Homemade Dormant Oil for Fruit Trees

Sometimes I think that pests, like scales, aphids and mites adore my fruit trees as much as I do. They feast on the juicy tender plant parts in the warm summer and overwinter on my fruit trees. Dormant oil does help control these annoying little pests and homemade dormant oils are safe for use on fruit trees. Homemade dormant oils are easy to make at home and provide the same benefit as store bought dormant oils without the petroleum (because you choose the oil) and it is soooo much cheaper to make your own.

As recently as 10 years ago, dormant oils contained heavy petroleum based oils that had to be applied during fruit trees’ dormancy in order to prevent damage to their foliage and buds. Today, newer dormant oils are lighter, allowing them to be applied at anytime during the year without harming the tree’s buds. Because you can apply homemade dormant oil throughout the season, the term “dormant” is a bit of a misnomer now, but is still a benefit as you will see.

How Dormant Oil Works as an Insect Control

Dormant (or Horticultural Oil is usually combined with some type of emulsifying agent so that it can be mixed with water and used as a spray. The primary way horticultural oil kills insects is by suffocating them. The oil blocks the spiracles through which insects breathe.

Horticultural oils also disrupt the metabolism of insect eggs and the ability of some insects to feed, causing them to starve to death. Not a pretty picture, but remember that insects, like aphids, carry diseases from plant to plant by feeding.

Most commercial dormant oils contain kerosene or petroleum based oil that, when applied to trees, will smother overwintering insects like aphids, scales, mites, and their eggs or will dissolve their protective waxing coating. It is applied in the winter months when fruit trees are in their inactive period. (dormant) For dormant oil to provide proper control, the oil must come in contact with the pests. Dormant oils were further refined to produce lighter weight oils that can be applied during the growing season, without harm to many plants. When the term dormant oil is used now, it generally refers to the application timing, during the dormant season, rather than a type of oil.

Pests Controlled With Dormant Oil

  1. Adelgids: These small, sap-sucking insects are important pests in forests, landscapes, and Christmas tree plantations. Some are very difficult to control because of a waxy protective covering that they hide under. [1]
  2. Aphids: sometimes called greenfly, are small insects that suck plant juices from stems and leaves and can severely stunt or even kill their host plants. [1]
  3. Spider Mites: They are perhaps the most important agricultural and garden pests worldwide. Some researchers estimate that spider mites reduce total agricultural production by up to 5% each year. [1]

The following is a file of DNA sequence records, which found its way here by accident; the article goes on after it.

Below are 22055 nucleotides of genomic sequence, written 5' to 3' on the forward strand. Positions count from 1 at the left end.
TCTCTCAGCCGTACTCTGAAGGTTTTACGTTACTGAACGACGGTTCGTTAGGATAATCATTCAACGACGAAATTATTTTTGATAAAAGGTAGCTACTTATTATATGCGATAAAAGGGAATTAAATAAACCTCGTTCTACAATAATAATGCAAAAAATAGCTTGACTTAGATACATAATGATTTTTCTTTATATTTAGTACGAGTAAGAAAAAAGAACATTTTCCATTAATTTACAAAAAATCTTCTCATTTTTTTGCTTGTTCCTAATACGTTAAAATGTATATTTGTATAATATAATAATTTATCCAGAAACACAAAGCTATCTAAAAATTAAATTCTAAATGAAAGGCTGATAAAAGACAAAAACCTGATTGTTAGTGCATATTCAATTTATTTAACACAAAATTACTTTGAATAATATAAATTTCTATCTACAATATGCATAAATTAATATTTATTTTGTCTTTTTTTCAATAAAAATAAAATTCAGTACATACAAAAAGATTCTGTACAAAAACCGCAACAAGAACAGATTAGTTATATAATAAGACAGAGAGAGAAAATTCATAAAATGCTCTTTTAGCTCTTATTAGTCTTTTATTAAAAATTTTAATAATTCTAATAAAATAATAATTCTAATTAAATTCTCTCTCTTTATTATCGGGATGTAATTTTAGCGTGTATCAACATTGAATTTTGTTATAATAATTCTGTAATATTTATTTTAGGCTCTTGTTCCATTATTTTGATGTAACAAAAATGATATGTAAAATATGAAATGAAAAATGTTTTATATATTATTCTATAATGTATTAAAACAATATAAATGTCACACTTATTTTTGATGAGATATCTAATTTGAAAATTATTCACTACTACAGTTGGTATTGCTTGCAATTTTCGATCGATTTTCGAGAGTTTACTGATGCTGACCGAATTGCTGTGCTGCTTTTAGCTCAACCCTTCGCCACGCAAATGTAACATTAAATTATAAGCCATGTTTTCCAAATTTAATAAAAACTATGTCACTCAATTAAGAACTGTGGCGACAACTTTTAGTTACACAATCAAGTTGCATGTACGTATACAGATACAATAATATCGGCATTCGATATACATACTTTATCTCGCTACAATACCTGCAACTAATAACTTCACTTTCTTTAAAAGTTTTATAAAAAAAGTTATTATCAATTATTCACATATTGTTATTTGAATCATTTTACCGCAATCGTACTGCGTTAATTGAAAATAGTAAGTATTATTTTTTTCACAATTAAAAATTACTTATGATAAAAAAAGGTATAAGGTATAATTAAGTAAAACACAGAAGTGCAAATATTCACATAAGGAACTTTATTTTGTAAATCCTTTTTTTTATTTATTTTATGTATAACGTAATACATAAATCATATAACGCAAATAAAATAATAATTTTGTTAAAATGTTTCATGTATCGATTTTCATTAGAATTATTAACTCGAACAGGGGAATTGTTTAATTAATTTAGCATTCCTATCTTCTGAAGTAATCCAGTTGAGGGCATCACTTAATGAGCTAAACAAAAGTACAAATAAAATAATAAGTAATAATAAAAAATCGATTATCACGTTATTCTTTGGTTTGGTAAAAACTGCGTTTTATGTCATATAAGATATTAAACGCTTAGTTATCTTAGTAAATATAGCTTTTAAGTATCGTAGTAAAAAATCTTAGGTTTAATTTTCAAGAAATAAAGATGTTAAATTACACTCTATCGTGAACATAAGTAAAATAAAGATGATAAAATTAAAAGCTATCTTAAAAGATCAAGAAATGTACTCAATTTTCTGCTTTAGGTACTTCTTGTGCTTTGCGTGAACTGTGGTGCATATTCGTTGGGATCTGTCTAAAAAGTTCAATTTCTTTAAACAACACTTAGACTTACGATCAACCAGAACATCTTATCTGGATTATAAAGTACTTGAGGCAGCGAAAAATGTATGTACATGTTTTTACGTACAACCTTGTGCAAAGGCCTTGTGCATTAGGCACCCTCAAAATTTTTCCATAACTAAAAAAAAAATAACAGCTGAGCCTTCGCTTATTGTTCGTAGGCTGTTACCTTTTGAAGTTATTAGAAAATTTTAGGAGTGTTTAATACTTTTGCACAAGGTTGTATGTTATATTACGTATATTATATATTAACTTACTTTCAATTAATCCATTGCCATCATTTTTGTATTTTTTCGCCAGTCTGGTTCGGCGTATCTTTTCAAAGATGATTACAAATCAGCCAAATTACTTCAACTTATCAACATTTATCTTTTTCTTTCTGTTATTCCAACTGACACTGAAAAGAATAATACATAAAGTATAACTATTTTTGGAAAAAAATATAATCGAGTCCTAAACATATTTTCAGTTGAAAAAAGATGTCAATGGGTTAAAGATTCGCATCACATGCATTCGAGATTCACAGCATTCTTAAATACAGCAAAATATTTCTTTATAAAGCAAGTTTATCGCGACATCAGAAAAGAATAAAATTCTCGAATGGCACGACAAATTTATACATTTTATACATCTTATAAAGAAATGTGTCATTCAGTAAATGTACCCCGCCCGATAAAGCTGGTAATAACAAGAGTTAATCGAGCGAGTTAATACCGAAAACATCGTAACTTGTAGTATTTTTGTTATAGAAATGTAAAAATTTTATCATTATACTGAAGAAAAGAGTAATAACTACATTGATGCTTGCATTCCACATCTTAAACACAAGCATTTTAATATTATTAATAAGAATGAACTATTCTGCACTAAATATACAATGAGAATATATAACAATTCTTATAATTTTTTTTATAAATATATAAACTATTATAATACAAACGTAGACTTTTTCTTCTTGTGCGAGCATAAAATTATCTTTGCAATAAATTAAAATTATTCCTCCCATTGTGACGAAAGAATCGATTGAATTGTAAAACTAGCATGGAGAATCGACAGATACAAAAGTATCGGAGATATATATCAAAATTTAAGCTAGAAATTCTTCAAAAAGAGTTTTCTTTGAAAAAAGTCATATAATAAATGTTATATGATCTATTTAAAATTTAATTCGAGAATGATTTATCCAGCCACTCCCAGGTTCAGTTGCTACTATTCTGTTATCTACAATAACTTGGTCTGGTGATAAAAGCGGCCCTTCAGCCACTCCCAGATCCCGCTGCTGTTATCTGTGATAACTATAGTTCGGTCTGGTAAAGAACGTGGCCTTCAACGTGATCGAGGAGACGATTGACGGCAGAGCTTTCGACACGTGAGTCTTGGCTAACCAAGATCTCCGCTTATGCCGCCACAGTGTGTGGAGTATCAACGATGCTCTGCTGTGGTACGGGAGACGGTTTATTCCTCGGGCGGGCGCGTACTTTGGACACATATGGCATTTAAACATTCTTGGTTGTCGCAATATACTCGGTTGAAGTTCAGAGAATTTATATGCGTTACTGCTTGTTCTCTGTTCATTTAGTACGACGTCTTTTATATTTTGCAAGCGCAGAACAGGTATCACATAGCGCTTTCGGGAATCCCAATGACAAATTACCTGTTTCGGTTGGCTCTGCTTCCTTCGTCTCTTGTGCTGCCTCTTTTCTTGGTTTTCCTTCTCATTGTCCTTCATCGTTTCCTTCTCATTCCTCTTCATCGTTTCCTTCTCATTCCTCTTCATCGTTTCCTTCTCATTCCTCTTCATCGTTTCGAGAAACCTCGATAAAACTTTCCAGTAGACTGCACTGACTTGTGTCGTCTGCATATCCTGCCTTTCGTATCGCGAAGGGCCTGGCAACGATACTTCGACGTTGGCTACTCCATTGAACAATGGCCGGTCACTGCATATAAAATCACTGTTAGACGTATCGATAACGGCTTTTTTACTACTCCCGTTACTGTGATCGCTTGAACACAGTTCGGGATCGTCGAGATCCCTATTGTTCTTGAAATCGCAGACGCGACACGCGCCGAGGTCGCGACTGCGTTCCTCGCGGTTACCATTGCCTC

4. Thrips are tiny insects, most feed on leaves but some species are predators. Thrips feeding causes very distinctive silvery patches on the injured leaf. Thrips can be important pests in greenhouses because of the feeding injury as well as for a serious plant disease they can spread. Thrips, both plant-feeding and predatory species, also occasionally bite people. The bites are harmless but annoying.[1]
  5. caterpillar eggs, leafhoppers, mealybug, scale, and whiteflies
    are the most common pests that call for the use of dormant oil.

I did NOT know this and I haven’t tried it, but dormant oil is also effective against powdery mildew. The popular homemade baking soda recipe (recipe one below) includes horticultural oil as an active ingredient.

Also, since horticultural oil is effective against aphids, which spread viruses by feeding on plants, it is also somewhat of a virus control.

Homemade Dormant Oil Recipes

This recipe is to control soft bodied insects like aphids, mites and mealybugs, all you need is an organic oil, laundry detergent and water. Mix together 1 tablespoon of any lightweight organic oil (again, I used sunflower), a few drops of laundry detergent and a quart of water. Shake well and pour into a spray bottle to use. This mixture controls insects by smothering them, so make sure to use an adequate amount when applying it to your fruit trees. (Oh, bonus!) I use this solution as a preventative also, It works by smothering insect egg casings.

I have tried several homemade “dormant oil recipes” and they do help control pests on fruit trees. The first recipe I used, and the most basic, was created by the scientists at Cornell University to controls over-wintering pests and fungal diseases. [2]

Recipe One


  • 2 tablespoons of ultra-fine canola oil (I don’t use canola oil for anything, I used sunflower oil here)
  • 1 tablespoon of baking soda
  • a gallon of water
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Mix the oil and baking soda in the water and viola, homemade dormant oil!

The scientists at Cornell University also came up with a nourishing dormant oil you can make at home. [2]

Recipe Two


  • 2 tablespoons of any lightweight organic oil (again, sunflower oil)
  • 1 tablespoon of baking soda
  • 1 tablespoon of kelp
  • 1 tablespoon of mild dish soap
  • 1 gallon of water

Mix the first four ingredients together in the water and spray.

Recipe Three